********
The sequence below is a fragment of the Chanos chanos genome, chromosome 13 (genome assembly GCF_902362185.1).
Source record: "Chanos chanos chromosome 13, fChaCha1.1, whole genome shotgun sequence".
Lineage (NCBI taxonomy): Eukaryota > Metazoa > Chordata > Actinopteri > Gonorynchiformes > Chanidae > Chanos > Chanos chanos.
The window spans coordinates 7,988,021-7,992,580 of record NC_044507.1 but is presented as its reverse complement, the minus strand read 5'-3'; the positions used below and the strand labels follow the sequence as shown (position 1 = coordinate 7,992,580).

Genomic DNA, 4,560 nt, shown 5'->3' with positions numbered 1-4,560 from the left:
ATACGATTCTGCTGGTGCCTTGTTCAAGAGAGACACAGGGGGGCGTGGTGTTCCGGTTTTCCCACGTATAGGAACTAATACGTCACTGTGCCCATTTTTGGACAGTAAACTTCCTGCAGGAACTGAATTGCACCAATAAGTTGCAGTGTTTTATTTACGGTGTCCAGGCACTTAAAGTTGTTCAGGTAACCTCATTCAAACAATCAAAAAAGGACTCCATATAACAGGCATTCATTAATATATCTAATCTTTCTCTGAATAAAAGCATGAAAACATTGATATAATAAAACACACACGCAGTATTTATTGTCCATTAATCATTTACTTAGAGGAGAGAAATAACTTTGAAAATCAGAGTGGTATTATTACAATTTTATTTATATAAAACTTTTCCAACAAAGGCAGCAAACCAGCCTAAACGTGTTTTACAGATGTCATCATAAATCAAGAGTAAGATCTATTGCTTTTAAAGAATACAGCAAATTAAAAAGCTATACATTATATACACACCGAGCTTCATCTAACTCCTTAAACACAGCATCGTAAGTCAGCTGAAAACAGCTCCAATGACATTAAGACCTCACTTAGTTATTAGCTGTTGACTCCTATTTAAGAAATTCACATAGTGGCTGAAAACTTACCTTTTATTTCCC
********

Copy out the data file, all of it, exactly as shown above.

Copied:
The sequence below is a fragment of the Chanos chanos genome, chromosome 13 (genome assembly GCF_902362185.1).
Source record: "Chanos chanos chromosome 13, fChaCha1.1, whole genome shotgun sequence".
Lineage (NCBI taxonomy): Eukaryota > Metazoa > Chordata > Actinopteri > Gonorynchiformes > Chanidae > Chanos > Chanos chanos.
The window spans coordinates 7,988,021-7,992,580 of record NC_044507.1 but is presented as its reverse complement, the minus strand read 5'-3'; the positions used below and the strand labels follow the sequence as shown (position 1 = coordinate 7,992,580).

Genomic DNA, 4,560 nt, shown 5'->3' with positions numbered 1-4,560 from the left:
ATACGATTCTGCTGGTGCCTTGTTCAAGAGAGACACAGGGGGGCGTGGTGTTCCGGTTTTCCCACGTATAGGAACTAATACGTCACTGTGCCCATTTTTGGACAGTAAACTTCCTGCAGGAACTGAATTGCACCAATAAGTTGCAGTGTTTTATTTACGGTGTCCAGGCACTTAAAGTTGTTCAGGTAACCTCATTCAAACAATCAAAAAAGGACTCCATATAACAGGCATTCATTAATATATCTAATCTTTCTCTGAATAAAAGCATGAAAACATTGATATAATAAAACACACACGCAGTATTTATTGTCCATTAATCATTTACTTAGAGGAGAGAAATAACTTTGAAAATCAGAGTGGTATTATTACAATTTTATTTATATAAAACTTTTCCAACAAAGGCAGCAAACCAGCCTAAACGTGTTTTACAGATGTCATCATAAATCAAGAGTAAGATCTATTGCTTTTAAAGAATACAGCAAATTAAAAAGCTATACATTATATACACACCGAGCTTCATCTAACTCCTTAAACACAGCATCGTAAGTCAGCTGAAAACAGCTCCAATGACATTAAGACCTCACTTAGTTATTAGCTGTTGACTCCTATTTAAGAAATTCACATAGTGGCTGAAAACTTACCTTTTATTTCCC